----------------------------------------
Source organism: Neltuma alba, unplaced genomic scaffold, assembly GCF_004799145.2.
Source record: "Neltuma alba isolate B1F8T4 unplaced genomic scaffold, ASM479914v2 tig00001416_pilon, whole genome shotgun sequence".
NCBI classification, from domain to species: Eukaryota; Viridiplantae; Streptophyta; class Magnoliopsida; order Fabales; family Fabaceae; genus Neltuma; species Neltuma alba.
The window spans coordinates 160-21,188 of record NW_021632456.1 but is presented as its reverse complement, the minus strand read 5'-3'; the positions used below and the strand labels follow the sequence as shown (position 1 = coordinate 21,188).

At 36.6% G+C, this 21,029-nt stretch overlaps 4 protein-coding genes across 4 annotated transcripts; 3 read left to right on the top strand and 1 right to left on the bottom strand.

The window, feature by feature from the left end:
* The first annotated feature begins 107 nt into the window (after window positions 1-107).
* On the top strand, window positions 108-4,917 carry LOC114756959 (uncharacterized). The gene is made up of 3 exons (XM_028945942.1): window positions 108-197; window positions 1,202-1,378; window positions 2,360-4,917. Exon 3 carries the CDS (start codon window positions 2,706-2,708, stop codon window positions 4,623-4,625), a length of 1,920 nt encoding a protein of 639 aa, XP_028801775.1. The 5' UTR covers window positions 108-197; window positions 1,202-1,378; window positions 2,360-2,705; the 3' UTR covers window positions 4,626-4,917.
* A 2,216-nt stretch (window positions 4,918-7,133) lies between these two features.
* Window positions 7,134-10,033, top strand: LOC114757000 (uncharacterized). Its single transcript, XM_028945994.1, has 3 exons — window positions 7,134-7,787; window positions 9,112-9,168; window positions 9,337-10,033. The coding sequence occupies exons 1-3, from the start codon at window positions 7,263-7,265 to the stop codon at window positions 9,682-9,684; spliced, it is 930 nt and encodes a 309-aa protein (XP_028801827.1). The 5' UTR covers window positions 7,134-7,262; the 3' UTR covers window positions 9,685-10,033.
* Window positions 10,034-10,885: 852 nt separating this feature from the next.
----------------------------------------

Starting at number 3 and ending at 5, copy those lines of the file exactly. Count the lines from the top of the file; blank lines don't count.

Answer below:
NCBI classification, from domain to species: Eukaryota; Viridiplantae; Streptophyta; class Magnoliopsida; order Fabales; family Fabaceae; genus Neltuma; species Neltuma alba.
The window spans coordinates 160-21,188 of record NW_021632456.1 but is presented as its reverse complement, the minus strand read 5'-3'; the positions used below and the strand labels follow the sequence as shown (position 1 = coordinate 21,188).

At 36.6% G+C, this 21,029-nt stretch overlaps 4 protein-coding genes across 4 annotated transcripts; 3 read left to right on the top strand and 1 right to left on the bottom strand.